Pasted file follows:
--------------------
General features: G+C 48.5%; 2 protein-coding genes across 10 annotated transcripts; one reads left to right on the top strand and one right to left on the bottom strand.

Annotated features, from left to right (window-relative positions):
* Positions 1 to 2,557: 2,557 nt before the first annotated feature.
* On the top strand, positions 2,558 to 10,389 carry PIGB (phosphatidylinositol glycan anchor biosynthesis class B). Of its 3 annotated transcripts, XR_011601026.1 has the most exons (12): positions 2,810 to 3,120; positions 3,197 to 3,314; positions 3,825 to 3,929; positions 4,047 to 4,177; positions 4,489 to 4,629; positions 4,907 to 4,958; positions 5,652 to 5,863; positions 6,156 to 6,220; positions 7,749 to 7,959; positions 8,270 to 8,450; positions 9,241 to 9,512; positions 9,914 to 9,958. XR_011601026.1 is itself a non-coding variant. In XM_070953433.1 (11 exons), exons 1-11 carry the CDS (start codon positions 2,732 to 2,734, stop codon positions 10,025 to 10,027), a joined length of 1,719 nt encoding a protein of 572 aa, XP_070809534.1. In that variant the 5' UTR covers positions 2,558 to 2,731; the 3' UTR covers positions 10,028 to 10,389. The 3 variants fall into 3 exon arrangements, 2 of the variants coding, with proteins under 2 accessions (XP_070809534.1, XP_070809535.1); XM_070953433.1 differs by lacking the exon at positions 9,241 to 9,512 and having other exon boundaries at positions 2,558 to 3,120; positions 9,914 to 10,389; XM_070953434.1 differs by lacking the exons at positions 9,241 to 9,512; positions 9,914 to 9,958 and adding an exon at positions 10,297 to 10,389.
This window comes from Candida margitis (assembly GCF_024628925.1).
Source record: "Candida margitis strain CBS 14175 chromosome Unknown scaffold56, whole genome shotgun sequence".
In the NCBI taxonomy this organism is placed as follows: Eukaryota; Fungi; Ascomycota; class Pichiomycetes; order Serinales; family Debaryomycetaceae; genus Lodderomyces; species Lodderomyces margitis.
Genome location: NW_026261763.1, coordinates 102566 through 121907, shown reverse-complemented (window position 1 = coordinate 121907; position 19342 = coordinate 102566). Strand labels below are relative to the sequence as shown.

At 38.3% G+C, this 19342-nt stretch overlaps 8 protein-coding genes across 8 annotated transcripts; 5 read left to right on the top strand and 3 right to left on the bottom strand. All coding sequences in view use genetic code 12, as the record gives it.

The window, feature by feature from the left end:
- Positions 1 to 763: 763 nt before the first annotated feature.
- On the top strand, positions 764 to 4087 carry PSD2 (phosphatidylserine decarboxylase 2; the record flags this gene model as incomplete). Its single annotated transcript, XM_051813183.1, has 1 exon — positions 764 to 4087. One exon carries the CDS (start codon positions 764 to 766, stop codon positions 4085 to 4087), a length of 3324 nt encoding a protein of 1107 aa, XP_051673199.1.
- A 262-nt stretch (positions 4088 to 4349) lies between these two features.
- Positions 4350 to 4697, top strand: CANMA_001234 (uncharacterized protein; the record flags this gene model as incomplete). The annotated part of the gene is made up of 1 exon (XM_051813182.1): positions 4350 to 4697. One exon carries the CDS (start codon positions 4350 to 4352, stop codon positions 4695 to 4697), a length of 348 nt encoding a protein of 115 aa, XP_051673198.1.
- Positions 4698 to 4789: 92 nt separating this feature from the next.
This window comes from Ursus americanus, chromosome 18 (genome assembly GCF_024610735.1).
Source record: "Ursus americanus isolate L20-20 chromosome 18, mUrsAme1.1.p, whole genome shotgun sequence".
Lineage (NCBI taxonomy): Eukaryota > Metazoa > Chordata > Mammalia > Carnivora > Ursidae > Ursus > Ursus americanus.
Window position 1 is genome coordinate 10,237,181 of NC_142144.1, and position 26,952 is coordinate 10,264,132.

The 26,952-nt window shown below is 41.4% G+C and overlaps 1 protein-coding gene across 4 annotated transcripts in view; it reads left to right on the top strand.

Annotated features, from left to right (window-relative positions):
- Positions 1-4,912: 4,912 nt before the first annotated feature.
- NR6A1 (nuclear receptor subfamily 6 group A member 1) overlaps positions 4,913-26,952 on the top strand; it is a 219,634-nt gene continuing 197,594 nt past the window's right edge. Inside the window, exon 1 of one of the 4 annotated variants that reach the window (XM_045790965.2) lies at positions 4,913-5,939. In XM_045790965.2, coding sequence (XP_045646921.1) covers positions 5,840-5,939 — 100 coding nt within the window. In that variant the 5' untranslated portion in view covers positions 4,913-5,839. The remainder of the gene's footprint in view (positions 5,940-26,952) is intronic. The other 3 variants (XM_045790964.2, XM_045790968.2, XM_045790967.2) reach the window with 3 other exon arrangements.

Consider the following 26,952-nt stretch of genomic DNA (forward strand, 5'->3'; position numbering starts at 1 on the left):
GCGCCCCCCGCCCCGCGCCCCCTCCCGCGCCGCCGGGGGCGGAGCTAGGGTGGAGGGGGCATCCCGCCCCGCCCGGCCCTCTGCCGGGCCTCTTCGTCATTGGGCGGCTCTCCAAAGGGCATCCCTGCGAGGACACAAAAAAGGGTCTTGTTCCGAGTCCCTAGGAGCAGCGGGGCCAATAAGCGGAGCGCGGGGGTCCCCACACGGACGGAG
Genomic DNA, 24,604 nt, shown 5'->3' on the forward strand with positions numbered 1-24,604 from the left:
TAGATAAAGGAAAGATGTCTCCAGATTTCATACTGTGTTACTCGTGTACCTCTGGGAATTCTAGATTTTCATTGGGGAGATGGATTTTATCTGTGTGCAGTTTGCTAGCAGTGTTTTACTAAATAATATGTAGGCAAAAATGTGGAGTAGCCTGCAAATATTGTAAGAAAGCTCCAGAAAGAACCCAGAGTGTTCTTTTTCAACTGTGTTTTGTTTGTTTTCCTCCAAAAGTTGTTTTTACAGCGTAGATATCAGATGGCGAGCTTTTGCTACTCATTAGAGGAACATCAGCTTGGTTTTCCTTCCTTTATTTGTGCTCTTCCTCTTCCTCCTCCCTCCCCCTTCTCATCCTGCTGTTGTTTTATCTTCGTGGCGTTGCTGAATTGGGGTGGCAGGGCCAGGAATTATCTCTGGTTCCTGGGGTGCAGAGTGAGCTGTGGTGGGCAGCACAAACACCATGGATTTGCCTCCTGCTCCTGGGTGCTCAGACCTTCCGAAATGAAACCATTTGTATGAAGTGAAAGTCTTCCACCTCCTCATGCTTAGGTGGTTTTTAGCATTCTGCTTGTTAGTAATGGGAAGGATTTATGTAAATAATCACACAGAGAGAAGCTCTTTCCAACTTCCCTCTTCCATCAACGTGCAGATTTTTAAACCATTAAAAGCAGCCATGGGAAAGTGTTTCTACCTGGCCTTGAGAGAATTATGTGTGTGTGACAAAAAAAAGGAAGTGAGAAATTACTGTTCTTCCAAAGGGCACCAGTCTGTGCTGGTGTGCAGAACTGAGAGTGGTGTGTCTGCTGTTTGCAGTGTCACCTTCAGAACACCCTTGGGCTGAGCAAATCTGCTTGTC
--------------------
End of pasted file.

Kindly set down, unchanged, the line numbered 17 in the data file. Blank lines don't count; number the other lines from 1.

Source record: "Ursus americanus isolate L20-20 chromosome 18, mUrsAme1.1.p, whole genome shotgun sequence".